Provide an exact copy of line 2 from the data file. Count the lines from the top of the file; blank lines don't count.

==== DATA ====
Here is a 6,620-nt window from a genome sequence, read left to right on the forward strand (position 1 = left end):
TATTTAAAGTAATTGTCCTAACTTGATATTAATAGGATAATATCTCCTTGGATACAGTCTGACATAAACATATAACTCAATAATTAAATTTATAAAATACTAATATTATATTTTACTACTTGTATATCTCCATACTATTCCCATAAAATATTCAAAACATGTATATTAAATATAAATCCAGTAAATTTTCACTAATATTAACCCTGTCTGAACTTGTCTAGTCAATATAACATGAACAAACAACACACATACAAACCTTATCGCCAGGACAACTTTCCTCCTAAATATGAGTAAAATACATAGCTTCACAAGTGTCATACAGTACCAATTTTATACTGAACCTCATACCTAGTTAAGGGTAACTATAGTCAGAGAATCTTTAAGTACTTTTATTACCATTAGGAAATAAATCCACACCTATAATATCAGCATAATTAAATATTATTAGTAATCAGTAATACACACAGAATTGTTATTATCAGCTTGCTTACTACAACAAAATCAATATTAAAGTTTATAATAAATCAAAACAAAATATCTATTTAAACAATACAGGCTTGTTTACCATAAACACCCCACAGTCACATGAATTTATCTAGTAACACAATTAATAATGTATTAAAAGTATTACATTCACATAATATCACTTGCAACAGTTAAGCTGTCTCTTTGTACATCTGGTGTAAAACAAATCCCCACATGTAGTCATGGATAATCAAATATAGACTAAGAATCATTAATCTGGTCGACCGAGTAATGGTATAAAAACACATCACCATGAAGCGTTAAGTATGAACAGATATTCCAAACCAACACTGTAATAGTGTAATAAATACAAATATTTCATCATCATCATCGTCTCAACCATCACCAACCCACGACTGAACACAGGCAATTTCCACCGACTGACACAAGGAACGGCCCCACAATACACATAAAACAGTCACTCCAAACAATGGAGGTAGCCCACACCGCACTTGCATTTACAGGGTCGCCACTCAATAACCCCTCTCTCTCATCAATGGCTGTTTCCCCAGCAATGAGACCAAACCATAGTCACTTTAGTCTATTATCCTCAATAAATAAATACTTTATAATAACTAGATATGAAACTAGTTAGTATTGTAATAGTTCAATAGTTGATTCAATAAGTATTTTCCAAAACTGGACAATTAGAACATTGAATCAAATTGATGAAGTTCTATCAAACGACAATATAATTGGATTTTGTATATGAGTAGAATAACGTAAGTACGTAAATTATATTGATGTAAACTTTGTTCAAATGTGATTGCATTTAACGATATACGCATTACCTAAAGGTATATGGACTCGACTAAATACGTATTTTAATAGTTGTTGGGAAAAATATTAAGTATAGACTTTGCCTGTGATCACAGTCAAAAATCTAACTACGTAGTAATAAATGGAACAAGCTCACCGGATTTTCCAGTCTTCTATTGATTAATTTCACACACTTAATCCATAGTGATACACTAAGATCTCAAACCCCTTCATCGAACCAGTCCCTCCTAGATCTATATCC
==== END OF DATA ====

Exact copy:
TATTTAAAGTAATTGTCCTAACTTGATATTAATAGGATAATATCTCCTTGGATACAGTCTGACATAAACATATAACTCAATAATTAAATTTATAAAATACTAATATTATATTTTACTACTTGTATATCTCCATACTATTCCCATAAAATATTCAAAACATGTATATTAAATATAAATCCAGTAAATTTTCACTAATATTAACCCTGTCTGAACTTGTCTAGTCAATATAACATGAACAAACAACACACATACAAACCTTATCGCCAGGACAACTTTCCTCCTAAATATGAGTAAAATACATAGCTTCACAAGTGTCATACAGTACCAATTTTATACTGAACCTCATACCTAGTTAAGGGTAACTATAGTCAGAGAATCTTTAAGTACTTTTATTACCATTAGGAAATAAATCCACACCTATAATATCAGCATAATTAAATATTATTAGTAATCAGTAATACACACAGAATTGTTATTATCAGCTTGCTTACTACAACAAAATCAATATTAAAGTTTATAATAAATCAAAACAAAATATCTATTTAAACAATACAGGCTTGTTTACCATAAACACCCCACAGTCACATGAATTTATCTAGTAACACAATTAATAATGTATTAAAAGTATTACATTCACATAATATCACTTGCAACAGTTAAGCTGTCTCTTTGTACATCTGGTGTAAAACAAATCCCCACATGTAGTCATGGATAATCAAATATAGACTAAGAATCATTAATCTGGTCGACCGAGTAATGGTATAAAAACACATCACCATGAAGCGTTAAGTATGAACAGATATTCCAAACCAACACTGTAATAGTGTAATAAATACAAATATTTCATCATCATCATCGTCTCAACCATCACCAACCCACGACTGAACACAGGCAATTTCCACCGACTGACACAAGGAACGGCCCCACAATACACATAAAACAGTCACTCCAAACAATGGAGGTAGCCCACACCGCACTTGCATTTACAGGGTCGCCACTCAATAACCCCTCTCTCTCATCAATGGCTGTTTCCCCAGCAATGAGACCAAACCATAGTCACTTTAGTCTATTATCCTCAATAAATAAATACTTTATAATAACTAGATATGAAACTAGTTAGTATTGTAATAGTTCAATAGTTGATTCAATAAGTATTTTCCAAAACTGGACAATTAGAACATTGAATCAAATTGATGAAGTTCTATCAAACGACAATATAATTGGATTTTGTATATGAGTAGAATAACGTAAGTACGTAAATTATATTGATGTAAACTTTGTTCAAATGTGATTGCATTTAACGATATACGCATTACCTAAAGGTATATGGACTCGACTAAATACGTATTTTAATAGTTGTTGGGAAAAATATTAAGTATAGACTTTGCCTGTGATCACAGTCAAAAATCTAACTACGTAGTAATAAATGGAACAAGCTCACCGGATTTTCCAGTCTTCTATTGATTAATTTCACACACTTAATCCATAGTGATACACTAAGATCTCAAACCCCTTCATCGAACCAGTCCCTCCTAGATCTATATCC